We have some 22,000 veterans living in our county — almost 10 percent of the population, which is a higher average than most California counties can claim. Yet most of us don’t know who these men and women are, nor how much they may have sacrificed for us.
If you want an inkling of that service and sacrifice, take in Friday’s Veteran Recognition Luncheon at Mitchell Park at noon in San Luis Obispo.
State Sen. Sam Blakeslee — along with representatives of 20 veteran organizations — has been organizing the event for the past four years as a way to collectively thank those who have heeded the call to serve their country.
“The lunch recognizes the heroes among us, those who ask for nothing but deserve everything,” Blakeslee said.
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On the cusp of Memorial Day 2011, he adds that, “Yes, we have an annual day for the fallen, but we need to gather and know their stories of valor, their lives, their loss. Over the years, I’ve been deeply moved by their stories — from Iwo Jima to Fallujah — it doesn’t matter which war, they’re all inspiring.
“These people go back to their lives after their service and live among us, unknown and unrecognized for their valor. It’s powerful to hear their stories, tears well up; it’s just a very powerful day. It helps me understand why our nation is so great — because people have stood up and paid the price for the love of their country.”
Twenty-five veterans will be recognized while you munch on a barbecue prepared by the San Luis Obispo Lions Club. Dana Cummings, a Marine veteran who lost a leg in a traffic accident and subsequently founded AmpSurf, an organization that helps people with disabilities — with an emphasis on disabled vets — will be honored as Veteran of the Year.
The San Luis Obispo resident says AmpSurf’s “goal is to help people see their abilities and define themselves by what they can do, not by what they can’t do.” He can be reached at firstname.lastname@example.org.
In addition to recognizing those who have served, the event will help keep Ride-On’s Veterans Express rolling.
The $7 you pay for lunch will go toward keeping the shuttle solvent, providing transportation for county vets to Santa Maria where they can catch transportation to the Los Angeles Vets Hospital.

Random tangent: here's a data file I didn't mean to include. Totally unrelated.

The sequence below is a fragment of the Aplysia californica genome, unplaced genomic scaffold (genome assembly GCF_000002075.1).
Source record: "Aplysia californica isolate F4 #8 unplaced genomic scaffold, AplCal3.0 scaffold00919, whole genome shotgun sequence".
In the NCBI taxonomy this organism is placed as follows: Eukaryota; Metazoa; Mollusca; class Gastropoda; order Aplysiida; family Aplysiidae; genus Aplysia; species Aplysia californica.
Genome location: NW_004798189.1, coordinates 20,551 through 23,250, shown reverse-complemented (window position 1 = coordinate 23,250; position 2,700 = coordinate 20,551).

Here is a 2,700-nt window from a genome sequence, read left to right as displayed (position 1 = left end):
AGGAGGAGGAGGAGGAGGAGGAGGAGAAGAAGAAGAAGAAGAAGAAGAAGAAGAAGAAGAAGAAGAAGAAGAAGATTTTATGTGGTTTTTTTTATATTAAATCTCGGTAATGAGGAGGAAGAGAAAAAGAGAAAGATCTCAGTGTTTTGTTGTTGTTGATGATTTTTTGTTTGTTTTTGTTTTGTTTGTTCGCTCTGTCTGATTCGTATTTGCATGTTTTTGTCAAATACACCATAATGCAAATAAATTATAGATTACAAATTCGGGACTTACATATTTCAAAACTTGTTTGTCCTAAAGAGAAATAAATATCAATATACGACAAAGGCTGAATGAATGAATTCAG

According to Mark Shaffer, Ride-On’s executive director, the express serves an average of 140 riders a month, or 1,680 riders last year. The cost to keep the program financially afloat is about $35,000 a year. And although the express came close to shutting its doors a year ago, two generous donations will keep it going through next year. That doesn’t mean the express has hit easy street, however.
“We’ll have a couple of fundraising concerts this summer,” Shaffer said. “And we’ll be selling veterans wristbands next November.”
In the interim, donations may be made to Veterans Express, c/o Ride-On, 3620 Sacramento Dr., Suite 201, SLO 93401; or to Veterans Recognition Luncheon c/o American Legion Post 66, 1661 Mill St., San Luis Obispo, CA 93401.
On a broader note, veteran health issues were addressed at the national level last week when the Government Accountability Office issued a report critical of the Departments of Defense and Veterans Affairs, saying the two agencies have failed to “streamline services and share records, wasting hundreds of millions of dollars.”
In a Senate Veterans’ Affairs Committee meeting this week, Sen. Patty Murray, committee chair, told representatives of DOD and VA: “When we send service members into harm’s way, it’s our non-negotiable duty to take care of them when they return home.” Murray said.
Those marching orders may take effect here this summer or fall, Shaffer said, as Ride-On works with the VA in providing more vehicles and volunteer drivers for the Veterans Express.
We’ll see how that progresses.
More immediately, join me Friday for a barbecue at Mitchell Park while giving our vets thanks and helping the Veterans Express keep on rolling. It will feed your body, mind and soul.
Bill Morem can be reached at email@example.com or at 781-7852.